The Mural­ist: A Novel

By – May 20, 2015

B. A. Shapiro tops her won­der­ful pre­vi­ous nov­el The Art Forg­er with a sec­ond tri­umph. The Mural­ist engag­ing­ly tack­les some very impor­tant his­tor­i­cal top­ics, weav­ing them togeth­er with a cur­rent day story.

Alizée Benoit is a fic­tion­al young Amer­i­can artist, wor­ried about her fam­i­ly in France under Nazi occu­pa­tion dur­ing World War II. The nov­el touch­es on his­tor­i­cal ele­ments like the increas­ing dif­fi­cul­ty for Jews to get out of Europe, the dis­as­trous sto­ry of the pas­sen­gers aboard the St. Louis, and the delay in get­ting news about loved ones dur­ing that time. The sto­ry expos­es the dirty pol­i­tics of the iso­la­tion­ists dur­ing Roo­sevelt’s admin­is­tra­tion, and how Breck­en­ridge Long man­aged to with­hold hun­dreds of thou­sands of des­per­ate­ly need­ed visas from Jew­ish Euro­pean refugees, but also explores how the WPA, Pres­i­dent Roo­sevelt’s Works Progress (lat­er renamed Projects) Admin­is­tra­tion cre­at­ed jobs for so many Amer­i­cans and sup­port­ed Eleanor Roo­sevelt’s spe­cial inter­est and atten­tion to cre­at­ing work for artists. The evo­lu­tion of Abstract Expres­sion­ism — as prac­ticed by artists Jack­son Pol­lock, Mark Rothko, Lee Kras­ner and William de Koon­ing — is told through the lens of Alizée’s bud­ding career.

Danielle Abrams is a lapsed artist work­ing at Christie’s auc­tion house when she dis­cov­ers hid­den unsigned paint­ings attached to the backs of can­vas­es that appear to be paint­ed by Pol­lock, Rothko, and Kras­ner. She sets out to begin the process of authen­ti­cat­ing these pos­si­bly huge artis­tic dis­cov­er­ies, while har­bor­ing the idea that the hid­den paint­ings were cre­at­ed by none oth­er than her own long lost great aunt Alizée Benoit. Danielle knows lit­tle about Alizée and slow­ly begins to fill in the pic­ture of her immense­ly tal­ent­ed rel­a­tive, dis­cov­er­ing Eleanor Roo­sevelt’s strong role as an advi­sor to her hus­band in the White House, her heart­felt regret for fail­ing to save Europe’s refugees and her pas­sion­ate devo­tion to the arts.

Though a work of fic­tion, The Mural­ists his­tor­i­cal foun­da­tion depicts how and why most Amer­i­cans were unin­formed, apa­thet­ic or active­ly anti-involve­ment in occu­pied Europe under Hitler’s rule. I hearti­ly rec­om­mend The Mural­ist and look for­ward to the next addi­tion to B. A. Shapiro’s oeuvre.

Miri­am Brad­man Abra­hams, mom, grand­mom, avid read­er, some­time writer, born in Havana, raised in Brook­lyn, resid­ing in Long Beach on Long Island. Long­time for­mer One Region One Book chair and JBC liai­son for Nas­sau Hadas­sah, cur­rent­ly pre­sent­ing Inci­dent at San Miguel with author AJ Sidran­sky who wrote the his­tor­i­cal fic­tion based on her Cuban Jew­ish refugee family’s expe­ri­ences dur­ing the rev­o­lu­tion. Flu­ent in Span­ish and Hebrew, cer­ti­fied hatha yoga instructor.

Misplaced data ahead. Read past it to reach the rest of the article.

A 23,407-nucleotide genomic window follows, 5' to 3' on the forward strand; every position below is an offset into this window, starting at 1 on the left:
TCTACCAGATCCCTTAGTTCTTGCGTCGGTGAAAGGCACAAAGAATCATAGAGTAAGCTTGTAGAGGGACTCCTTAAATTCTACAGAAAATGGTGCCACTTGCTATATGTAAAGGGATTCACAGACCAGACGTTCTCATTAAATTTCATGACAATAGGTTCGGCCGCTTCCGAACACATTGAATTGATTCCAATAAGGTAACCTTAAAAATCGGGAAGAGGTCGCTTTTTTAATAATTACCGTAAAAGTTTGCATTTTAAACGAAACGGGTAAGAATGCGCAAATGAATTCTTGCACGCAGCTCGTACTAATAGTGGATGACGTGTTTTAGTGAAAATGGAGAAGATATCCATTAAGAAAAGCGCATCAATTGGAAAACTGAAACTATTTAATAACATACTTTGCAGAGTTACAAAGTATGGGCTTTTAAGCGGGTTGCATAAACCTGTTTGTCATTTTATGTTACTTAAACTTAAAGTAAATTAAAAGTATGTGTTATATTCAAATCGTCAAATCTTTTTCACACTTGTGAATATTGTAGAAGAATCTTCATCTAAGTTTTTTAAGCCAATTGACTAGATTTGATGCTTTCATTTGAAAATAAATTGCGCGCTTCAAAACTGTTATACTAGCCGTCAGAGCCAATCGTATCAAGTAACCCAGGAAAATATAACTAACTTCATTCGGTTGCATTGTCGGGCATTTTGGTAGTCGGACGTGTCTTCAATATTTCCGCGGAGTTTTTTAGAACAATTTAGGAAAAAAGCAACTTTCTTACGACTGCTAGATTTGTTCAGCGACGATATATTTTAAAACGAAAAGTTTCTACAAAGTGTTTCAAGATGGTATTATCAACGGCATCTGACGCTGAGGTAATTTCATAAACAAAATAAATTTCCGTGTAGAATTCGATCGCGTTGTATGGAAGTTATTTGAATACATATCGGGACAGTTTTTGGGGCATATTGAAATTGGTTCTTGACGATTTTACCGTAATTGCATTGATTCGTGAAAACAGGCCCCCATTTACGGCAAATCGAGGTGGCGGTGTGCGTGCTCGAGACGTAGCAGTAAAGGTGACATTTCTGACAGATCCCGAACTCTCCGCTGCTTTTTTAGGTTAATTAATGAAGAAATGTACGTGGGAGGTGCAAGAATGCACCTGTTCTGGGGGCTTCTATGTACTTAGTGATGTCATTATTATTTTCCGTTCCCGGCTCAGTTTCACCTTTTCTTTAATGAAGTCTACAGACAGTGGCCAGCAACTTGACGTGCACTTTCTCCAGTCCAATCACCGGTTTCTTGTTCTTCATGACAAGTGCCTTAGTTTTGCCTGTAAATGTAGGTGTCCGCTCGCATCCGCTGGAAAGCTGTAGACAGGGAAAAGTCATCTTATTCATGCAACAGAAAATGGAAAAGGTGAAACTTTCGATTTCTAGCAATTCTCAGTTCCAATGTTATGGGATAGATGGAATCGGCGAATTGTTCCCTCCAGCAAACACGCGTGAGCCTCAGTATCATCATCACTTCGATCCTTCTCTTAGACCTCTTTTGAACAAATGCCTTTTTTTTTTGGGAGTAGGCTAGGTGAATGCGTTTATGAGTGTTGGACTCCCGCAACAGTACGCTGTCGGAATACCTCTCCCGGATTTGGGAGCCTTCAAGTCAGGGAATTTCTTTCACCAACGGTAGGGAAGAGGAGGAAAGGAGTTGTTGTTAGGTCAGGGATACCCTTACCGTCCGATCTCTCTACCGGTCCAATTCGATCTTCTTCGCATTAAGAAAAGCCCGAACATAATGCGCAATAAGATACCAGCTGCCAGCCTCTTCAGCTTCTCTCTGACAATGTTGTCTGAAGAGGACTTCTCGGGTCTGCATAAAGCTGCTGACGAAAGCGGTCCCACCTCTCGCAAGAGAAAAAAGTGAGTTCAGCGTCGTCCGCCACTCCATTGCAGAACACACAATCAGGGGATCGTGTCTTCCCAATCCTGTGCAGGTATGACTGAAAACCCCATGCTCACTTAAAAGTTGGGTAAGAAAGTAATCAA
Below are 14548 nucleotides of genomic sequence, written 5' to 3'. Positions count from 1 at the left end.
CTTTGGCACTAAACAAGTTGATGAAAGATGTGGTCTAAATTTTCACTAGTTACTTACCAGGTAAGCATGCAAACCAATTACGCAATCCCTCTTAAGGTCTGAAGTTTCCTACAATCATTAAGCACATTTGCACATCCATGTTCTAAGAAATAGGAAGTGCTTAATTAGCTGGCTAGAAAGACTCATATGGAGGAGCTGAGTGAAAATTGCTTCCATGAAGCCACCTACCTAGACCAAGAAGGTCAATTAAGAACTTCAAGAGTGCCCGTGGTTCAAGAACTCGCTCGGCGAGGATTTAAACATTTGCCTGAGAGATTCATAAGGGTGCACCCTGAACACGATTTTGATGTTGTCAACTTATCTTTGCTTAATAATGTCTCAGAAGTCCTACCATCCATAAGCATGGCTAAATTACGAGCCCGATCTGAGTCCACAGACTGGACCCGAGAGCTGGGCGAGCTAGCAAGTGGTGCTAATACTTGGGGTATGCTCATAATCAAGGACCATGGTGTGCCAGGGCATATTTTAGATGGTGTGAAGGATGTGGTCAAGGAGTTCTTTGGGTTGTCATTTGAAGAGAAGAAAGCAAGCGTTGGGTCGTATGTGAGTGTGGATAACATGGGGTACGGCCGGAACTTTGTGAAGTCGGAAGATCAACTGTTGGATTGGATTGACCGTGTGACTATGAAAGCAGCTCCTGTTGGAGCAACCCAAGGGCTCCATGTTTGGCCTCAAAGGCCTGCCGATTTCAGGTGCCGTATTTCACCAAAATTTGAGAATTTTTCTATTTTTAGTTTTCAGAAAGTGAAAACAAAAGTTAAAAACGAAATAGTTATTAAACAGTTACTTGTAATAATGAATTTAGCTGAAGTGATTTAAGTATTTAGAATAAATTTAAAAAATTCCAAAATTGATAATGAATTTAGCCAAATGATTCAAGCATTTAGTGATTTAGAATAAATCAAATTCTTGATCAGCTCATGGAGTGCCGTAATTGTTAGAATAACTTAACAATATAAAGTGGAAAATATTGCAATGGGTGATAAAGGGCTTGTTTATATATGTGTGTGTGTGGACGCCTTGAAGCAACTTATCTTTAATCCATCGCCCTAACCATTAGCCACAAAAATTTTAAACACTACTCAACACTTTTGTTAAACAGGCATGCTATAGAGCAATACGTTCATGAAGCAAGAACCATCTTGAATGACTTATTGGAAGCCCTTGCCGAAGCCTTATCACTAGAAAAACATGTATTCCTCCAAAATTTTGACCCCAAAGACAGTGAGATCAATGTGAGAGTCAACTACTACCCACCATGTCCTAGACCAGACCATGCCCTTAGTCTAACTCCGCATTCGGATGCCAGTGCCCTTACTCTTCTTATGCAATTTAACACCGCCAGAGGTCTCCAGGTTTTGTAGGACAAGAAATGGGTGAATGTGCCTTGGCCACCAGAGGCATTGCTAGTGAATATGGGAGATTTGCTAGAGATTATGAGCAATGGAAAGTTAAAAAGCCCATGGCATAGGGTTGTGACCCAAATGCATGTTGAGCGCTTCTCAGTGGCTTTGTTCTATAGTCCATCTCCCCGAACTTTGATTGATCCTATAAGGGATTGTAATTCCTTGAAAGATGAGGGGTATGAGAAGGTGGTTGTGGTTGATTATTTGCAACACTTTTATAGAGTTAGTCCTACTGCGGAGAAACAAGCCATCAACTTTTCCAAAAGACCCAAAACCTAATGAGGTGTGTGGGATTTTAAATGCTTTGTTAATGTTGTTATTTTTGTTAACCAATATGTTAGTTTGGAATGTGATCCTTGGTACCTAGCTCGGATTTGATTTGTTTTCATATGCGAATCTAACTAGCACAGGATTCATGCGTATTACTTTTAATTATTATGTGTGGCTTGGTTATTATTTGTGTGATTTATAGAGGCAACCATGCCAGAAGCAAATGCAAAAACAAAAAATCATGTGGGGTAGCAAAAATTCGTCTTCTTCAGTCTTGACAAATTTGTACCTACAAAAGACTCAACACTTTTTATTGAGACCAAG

Discussion Questions

Cour­tesy of Algo­nquin Books

  • The Mural­ist expos­es many facts about the sit­u­a­tion in the Unit­ed States before World War II, includ­ing the denial of visas to qual­i­fied refugees, the major­i­ty of the country’s oppo­si­tion to enter­ing the war, and the open dis­crim­i­na­tion against Jews. Did you find any of this sur­pris­ing? In the wake of the Allies’ vic­to­ry, how has his­to­ry gen­er­al­ly por­trayed this pre­war peri­od in Amer­i­ca? Do you think there are par­al­lels to the Unit­ed States in the twen­ty-first century?

  • The issue of refugees run­ning from war and oppres­sion is as cur­rent today as it was dur­ing World War II. What sim­i­lar­i­ties and dif­fer­ences to do you see between nations’ respons­es today and those before World War II? What about in atti­tudes among U.S. citizens?

  • The author places Alizée, a fic­tion­al char­ac­ter, among the real-life artists who cre­at­ed the Abstract Expres­sion­ist move­ment in New York in the 1940s. How did liv­ing there at that time inform their art? Is there some­thing quin­tes­sen­tial­ly Amer­i­can about Abstract Expressionism?

  • Alizée and her friends are employed by the Fed­er­al Art Project, a New Deal pro­gram fund­ed by the gov­ern­ment to give work to artists. Do you think a gov­ern­ment pro­gram like this could hap­pen in today’s polit­i­cal cli­mate? How are art and artists val­ued or sup­port­ed dif­fer­ent­ly in today’s society?

  • In what ways might artis­tic tal­ent and men­tal ill­ness be linked? Did you see man­i­fes­ta­tions of a link in Alizée? How did that dif­fer from the por­tray­als of Jack­son Pol­lock and Mark Rothko?

  • Alizée wants to believe that art can change the world. Does art have the pow­er to affect his­to­ry? Are there exam­ples of its doing so in the past?

  • Alizée decides to be part of an assas­si­na­tion attempt in the hopes of thwart­ing a greater wrong. Do you agree with what she does? Are there times when such deci­sions are jus­ti­fi­able? What was her state of mind when she made the decision?

  • How much do the times in which you live affect your indi­vid­ual life choic­es? How might Alizée’s life have been dif­fer­ent if she had lived in the twen­ty-first cen­tu­ry? Would her artis­tic dreams have been real­ized? How does Alizée’s artis­tic life com­pare with that of her grand­niece Danielle?

  • When Danielle finds out the truth about what hap­pened to her aunt, she seems able to become the artist she was meant to be. Why? Which was more impor­tant: find­ing the answer, or ask­ing the ques­tion in the first place?

  • Were you sur­prised at how Alizée’s life turned out? Relieved? How do you think Alizée felt about it? How did her art define her life, even amid dras­tic change?